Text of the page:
Recently, during a cocktail hour at my company’s global sales conference, a colleague initiated a conversation about the way another colleague was holding his hands in a photo that was posted on social media. Apparently, the pose was considered offensive in his country.

We discussed the backstory and I received a very interesting history lesson on why this particular hand gesture is considered offensive by some people and not by others. And it got me thinking: Is what you communicate being heard in the way you intend it?

A two-way street

One of the first things you learn as a child is to listen as much as you talk. My family used to tell me, “Communication is a two-way street.” Our world is one of constant communication and yet cultural, geographic, age, gender and life experience all influence how information is received and understood.

So how do you ensure you are communicating what you intended, especially when it requires a higher level of sophistication to interpret your meaning from diverse recipients? Below are three key ways to ensure your audience hears exactly what you intend:

  1. Know yourself. Knowing your own strengths and weaknesses is key when communicating to others. If you practice what you are good at, and seek to identify and avoid your gaps, you will be more successful.
  2. Know your audience. What kind of learner and decision maker are you dealing with? What do they want to hear? Are you malleable enough as a leader to adjust your style to suit your audience?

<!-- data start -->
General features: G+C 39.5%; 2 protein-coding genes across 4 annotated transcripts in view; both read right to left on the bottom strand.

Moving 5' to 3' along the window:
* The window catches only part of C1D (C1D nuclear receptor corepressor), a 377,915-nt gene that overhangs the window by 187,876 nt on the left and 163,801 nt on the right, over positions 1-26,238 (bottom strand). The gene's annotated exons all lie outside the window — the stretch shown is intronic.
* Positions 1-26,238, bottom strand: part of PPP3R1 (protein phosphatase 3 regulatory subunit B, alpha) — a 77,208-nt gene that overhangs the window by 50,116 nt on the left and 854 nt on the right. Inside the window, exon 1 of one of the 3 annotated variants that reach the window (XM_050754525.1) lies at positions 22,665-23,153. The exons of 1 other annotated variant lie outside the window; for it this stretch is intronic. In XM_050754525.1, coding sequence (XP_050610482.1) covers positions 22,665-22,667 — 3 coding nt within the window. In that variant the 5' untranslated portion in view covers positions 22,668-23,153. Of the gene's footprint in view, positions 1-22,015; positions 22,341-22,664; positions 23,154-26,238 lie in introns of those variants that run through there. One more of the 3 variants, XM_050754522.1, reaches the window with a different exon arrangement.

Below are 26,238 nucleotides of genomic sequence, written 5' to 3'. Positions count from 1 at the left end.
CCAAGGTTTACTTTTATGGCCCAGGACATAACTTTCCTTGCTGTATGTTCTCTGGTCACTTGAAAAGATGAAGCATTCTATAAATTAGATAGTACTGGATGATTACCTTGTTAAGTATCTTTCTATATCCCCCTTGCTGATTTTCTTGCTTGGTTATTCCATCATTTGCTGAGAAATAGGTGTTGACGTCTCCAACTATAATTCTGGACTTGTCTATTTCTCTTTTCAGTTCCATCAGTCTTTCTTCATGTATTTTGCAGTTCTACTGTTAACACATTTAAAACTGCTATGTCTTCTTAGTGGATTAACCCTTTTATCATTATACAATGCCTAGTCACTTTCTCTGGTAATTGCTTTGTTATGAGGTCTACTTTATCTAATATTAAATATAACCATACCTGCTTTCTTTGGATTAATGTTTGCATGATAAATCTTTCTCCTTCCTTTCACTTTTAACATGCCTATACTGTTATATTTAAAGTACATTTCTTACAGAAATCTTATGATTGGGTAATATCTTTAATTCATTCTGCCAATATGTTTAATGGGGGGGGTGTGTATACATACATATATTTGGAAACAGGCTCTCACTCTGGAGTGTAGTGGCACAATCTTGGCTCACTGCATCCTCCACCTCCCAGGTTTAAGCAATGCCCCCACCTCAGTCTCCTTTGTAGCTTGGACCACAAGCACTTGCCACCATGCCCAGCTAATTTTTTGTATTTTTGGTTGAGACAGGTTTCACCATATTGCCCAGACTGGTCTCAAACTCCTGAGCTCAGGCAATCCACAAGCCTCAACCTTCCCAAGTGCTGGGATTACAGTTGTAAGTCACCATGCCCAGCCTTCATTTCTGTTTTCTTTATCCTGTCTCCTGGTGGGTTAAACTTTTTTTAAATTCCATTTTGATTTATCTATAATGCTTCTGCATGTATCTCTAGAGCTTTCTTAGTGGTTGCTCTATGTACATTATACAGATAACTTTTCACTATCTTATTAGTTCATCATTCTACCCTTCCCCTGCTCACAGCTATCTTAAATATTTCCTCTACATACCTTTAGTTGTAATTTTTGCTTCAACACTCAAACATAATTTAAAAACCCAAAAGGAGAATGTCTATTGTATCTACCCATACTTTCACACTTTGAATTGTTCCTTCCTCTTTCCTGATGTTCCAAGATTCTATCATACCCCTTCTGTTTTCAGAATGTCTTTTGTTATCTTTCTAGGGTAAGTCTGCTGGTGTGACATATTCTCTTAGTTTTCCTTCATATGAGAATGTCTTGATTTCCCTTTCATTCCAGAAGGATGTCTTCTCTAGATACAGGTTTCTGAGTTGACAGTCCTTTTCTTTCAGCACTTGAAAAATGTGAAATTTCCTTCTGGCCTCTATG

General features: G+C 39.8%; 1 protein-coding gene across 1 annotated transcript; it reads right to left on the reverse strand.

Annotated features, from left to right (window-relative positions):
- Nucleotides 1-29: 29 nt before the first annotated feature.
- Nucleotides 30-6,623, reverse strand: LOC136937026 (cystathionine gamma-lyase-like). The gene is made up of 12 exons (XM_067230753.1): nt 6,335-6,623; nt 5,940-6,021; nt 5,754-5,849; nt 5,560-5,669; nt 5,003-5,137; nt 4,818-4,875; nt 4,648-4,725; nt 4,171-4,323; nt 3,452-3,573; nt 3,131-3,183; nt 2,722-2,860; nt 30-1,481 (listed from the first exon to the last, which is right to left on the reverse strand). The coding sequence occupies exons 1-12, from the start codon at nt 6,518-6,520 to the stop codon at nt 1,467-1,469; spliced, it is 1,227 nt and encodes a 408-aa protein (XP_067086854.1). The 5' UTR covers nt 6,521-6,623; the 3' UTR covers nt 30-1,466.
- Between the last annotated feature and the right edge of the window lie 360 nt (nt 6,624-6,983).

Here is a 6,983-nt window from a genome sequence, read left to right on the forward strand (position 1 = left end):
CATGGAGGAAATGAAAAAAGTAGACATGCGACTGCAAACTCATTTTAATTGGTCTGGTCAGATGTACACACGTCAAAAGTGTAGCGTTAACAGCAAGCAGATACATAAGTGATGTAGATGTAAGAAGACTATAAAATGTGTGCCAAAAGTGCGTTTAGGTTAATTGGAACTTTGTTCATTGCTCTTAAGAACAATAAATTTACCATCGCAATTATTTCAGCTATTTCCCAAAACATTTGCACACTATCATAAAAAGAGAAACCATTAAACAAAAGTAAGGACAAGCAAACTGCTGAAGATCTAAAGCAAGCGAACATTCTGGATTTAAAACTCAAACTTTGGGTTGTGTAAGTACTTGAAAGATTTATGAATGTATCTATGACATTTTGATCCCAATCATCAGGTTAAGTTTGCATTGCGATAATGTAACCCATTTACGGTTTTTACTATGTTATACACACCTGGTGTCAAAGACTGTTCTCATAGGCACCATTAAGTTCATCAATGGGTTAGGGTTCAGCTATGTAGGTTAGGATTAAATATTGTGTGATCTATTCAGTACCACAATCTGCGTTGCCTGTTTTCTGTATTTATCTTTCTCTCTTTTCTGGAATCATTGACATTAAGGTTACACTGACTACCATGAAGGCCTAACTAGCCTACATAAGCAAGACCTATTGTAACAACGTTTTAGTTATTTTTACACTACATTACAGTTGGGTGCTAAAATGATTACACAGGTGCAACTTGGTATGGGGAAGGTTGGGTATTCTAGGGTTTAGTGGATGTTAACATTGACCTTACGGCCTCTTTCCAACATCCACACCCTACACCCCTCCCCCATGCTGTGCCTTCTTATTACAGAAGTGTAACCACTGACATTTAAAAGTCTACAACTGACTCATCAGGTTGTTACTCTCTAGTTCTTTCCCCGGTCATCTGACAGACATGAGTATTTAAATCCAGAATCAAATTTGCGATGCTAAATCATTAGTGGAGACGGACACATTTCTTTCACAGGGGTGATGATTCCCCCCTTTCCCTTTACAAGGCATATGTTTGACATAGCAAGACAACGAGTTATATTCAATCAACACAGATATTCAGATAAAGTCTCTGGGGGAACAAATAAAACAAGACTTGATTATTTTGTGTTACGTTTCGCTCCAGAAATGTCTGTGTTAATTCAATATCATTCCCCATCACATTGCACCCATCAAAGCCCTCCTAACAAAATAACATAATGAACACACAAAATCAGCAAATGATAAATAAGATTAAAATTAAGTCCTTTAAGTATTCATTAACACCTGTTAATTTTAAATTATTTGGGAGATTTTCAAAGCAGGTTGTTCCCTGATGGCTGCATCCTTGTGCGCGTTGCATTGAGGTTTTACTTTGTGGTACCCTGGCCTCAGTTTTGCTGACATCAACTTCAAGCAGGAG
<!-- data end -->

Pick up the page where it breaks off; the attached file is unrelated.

3. Know how to check for understanding. One of my favorite moments in my career occurred in a room with one of the country’s top CMOs. I was second chair in a very detailed RFP response meeting, where the sales leader spoke for almost an hour—and was losing the CMO. She was just about to leave, so I completely interrupted the session to ask her if she was tracking and if we were heading in the right direction. Her energy changed and she said, “Thank you for asking. No, can we adjust the meeting and talk like partners, and not presenter and audience?” Talk about a change of tone. Sometimes, all you have to do is ask.

Remember the communication essentials

Being heard—and ensuring you are accurately understood—is all about listening, articulating your message clearly and checking for understanding. If you are not doing all three, the odds are you are not being heard. Which, of course, is exactly opposite of what you intended.

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